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    You should carefully read Thomas Pornin's answer to a question about XKCD #936, because it will show you how you can't say that either passphrases or passwords intrinsically have more entropy than the other. Commented Jan 20, 2018 at 2:32
  • Those who recommended passphrases would also scoff at the idea of stopping at only 3 words. I never use fewer than 5.
    – Ben
    Commented Jun 30, 2018 at 18:44

2 Answers 2


Two general points.

First, the benefit of Passphrases is that they make it easier for users to generate entropy while still remembering their key. Generating entropy through randomized characters is hard - and the harder something is, the less people will do it.

The reason that XKCD comic is so cited isn't just the math - it's that people who haven't seen the comic in years can still tell you what that password is. That's the point of the comic: that those bytes of entropy were easy for a human to remember.

Second, you might want to take a look at:


The main highlight? The average password entropy is 21.6. Aka, it's off by a factor of 2-billion from your 94^8 number. The reason? Users don't choose random ascii characters. They don't choose random letters with randomized capitals. They don't choose randomzied letters. They simply choose a word and decorate it.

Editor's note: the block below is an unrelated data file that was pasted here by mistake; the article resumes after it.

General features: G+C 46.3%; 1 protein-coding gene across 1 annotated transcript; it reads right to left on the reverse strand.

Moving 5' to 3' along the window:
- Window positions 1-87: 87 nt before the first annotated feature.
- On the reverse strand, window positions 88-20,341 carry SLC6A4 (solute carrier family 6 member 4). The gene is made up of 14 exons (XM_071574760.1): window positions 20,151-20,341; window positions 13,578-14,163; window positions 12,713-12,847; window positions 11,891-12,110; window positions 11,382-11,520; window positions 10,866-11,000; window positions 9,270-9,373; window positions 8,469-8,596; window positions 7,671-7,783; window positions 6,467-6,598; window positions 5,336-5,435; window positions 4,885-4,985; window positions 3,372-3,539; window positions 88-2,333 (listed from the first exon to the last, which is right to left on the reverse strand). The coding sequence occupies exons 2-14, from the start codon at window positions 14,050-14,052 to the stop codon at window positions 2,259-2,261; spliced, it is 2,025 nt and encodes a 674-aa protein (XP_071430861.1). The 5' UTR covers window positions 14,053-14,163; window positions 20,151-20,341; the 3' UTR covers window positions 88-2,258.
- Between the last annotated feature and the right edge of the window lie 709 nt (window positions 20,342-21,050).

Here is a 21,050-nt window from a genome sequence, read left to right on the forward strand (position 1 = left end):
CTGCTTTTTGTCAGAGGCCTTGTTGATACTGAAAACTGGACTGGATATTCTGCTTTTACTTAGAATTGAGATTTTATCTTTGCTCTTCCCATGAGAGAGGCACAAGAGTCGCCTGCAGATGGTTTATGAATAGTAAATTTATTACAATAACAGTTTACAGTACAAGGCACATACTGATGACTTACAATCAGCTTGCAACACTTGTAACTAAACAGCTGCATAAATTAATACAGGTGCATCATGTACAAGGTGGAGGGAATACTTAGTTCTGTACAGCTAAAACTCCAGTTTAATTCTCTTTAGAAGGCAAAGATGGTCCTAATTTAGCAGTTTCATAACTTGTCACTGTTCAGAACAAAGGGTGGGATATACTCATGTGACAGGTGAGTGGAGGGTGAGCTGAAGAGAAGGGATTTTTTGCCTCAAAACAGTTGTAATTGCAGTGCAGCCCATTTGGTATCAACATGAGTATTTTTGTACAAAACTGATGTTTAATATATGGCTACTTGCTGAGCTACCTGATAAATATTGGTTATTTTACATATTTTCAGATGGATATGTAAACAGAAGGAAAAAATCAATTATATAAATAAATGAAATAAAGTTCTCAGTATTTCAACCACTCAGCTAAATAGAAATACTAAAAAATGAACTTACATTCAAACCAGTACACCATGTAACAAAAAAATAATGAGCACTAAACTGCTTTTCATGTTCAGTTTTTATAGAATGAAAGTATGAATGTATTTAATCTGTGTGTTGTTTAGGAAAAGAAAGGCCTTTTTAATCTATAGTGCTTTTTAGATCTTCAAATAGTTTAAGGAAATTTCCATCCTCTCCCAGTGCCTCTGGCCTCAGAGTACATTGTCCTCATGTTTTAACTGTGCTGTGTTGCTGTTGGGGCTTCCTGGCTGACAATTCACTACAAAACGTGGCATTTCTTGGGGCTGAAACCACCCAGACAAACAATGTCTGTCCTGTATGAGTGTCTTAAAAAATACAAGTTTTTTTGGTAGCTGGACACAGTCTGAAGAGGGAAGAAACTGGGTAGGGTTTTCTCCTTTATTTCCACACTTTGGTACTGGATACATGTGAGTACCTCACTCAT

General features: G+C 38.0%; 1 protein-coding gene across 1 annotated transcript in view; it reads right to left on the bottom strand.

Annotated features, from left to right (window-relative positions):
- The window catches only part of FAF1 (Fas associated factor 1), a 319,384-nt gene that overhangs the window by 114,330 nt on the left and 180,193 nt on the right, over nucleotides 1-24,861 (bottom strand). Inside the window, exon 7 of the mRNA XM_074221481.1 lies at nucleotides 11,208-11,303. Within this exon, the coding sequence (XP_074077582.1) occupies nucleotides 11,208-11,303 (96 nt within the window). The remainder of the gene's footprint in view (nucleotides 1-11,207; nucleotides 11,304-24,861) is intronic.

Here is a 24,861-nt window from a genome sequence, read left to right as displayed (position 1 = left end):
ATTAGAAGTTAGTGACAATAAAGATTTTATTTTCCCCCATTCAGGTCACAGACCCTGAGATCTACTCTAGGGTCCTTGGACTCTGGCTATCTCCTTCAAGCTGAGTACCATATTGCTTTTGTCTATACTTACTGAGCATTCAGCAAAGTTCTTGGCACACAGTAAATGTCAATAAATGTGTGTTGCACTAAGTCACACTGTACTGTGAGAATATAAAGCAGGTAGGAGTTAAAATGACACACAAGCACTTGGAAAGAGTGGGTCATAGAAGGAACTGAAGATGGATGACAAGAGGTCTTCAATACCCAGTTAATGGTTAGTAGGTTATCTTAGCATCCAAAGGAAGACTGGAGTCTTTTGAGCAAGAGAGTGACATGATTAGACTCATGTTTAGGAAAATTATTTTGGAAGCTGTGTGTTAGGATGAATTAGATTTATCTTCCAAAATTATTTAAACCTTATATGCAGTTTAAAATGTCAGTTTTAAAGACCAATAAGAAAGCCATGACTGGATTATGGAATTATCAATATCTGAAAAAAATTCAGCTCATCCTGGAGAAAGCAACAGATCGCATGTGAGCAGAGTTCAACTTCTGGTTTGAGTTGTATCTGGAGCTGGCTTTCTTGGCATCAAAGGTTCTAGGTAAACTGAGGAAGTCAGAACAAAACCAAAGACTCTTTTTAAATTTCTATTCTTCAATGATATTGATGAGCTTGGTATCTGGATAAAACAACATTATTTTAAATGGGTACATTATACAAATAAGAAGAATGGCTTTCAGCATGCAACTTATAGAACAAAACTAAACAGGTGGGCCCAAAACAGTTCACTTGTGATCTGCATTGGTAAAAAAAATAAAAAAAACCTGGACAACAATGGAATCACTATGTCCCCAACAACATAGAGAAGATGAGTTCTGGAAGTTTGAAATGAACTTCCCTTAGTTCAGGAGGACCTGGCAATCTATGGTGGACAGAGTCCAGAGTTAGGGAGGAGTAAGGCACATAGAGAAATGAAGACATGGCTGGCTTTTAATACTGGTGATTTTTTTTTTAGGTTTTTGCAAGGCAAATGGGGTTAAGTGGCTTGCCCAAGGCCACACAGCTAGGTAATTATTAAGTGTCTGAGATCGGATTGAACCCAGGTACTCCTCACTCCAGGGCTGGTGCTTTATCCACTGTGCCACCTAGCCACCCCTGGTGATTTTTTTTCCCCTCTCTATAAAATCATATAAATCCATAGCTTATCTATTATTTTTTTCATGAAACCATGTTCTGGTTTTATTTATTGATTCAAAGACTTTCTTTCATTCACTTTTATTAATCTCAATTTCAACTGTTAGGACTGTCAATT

Basically, it's easier to get a lazy person to generate entropy through a 15-character passphrase than it is to get them to generate entropy through a 8-character password.

  • 10^9 is billion, not trillion -- in US; in UK 10^9 is thousand million and 10^12 is billion. Commented Jan 20, 2018 at 8:12
  • @dave_thompson_085 the long scale hasn't been used officially since 1974: en.wikipedia.org/wiki/Billion Commented Jun 29, 2018 at 19:07
  • @anthonyrisinger - it's my bad. What dave is saying is that (94^8) / (2^21.6) has 9 digits instead of 12 (which is what my post was implying.) Am fixing.
    – Kevin
    Commented Jun 29, 2018 at 20:19
  • "The average password entropy is 21.6." What's the average passphrase entropy, over a similar sample?
    – LarsH
    Commented Aug 3, 2018 at 15:40

While you get the numbers, your logic seems to be based on some rather weird assumptions.

First off, random passwords. Your randomly compare 3 random words to 8 random characters and handy-wavy point to "lazyness". You don't really explain why someone would be to lazy to memorize 4 words, but would memorize 8 random characters which are harder to remember and harder to type. (4 words would give you the same entropy as 8 characters even with the standard 7776-word diceware dictionary).

On the other hand, if you compare user-picked passwords, they will be both vulnerable to dictionary attacks. The person picking the phrase will pick some kind of sentence. The person picking the 8-character password will pick a single short word, maybe with some symbol added in for fun. A 3-word english sentence still has more entropy than a single english word.

At the end of the day, human-selected passwords are not really secure, no matter the method. That's why you should always generate random ones. With a password manager it makes no difference of which type they are - but a random combination of words can be memorized, a random string not so much

But if you assume that your users will pick a password by hand, longer ones will still be more secure.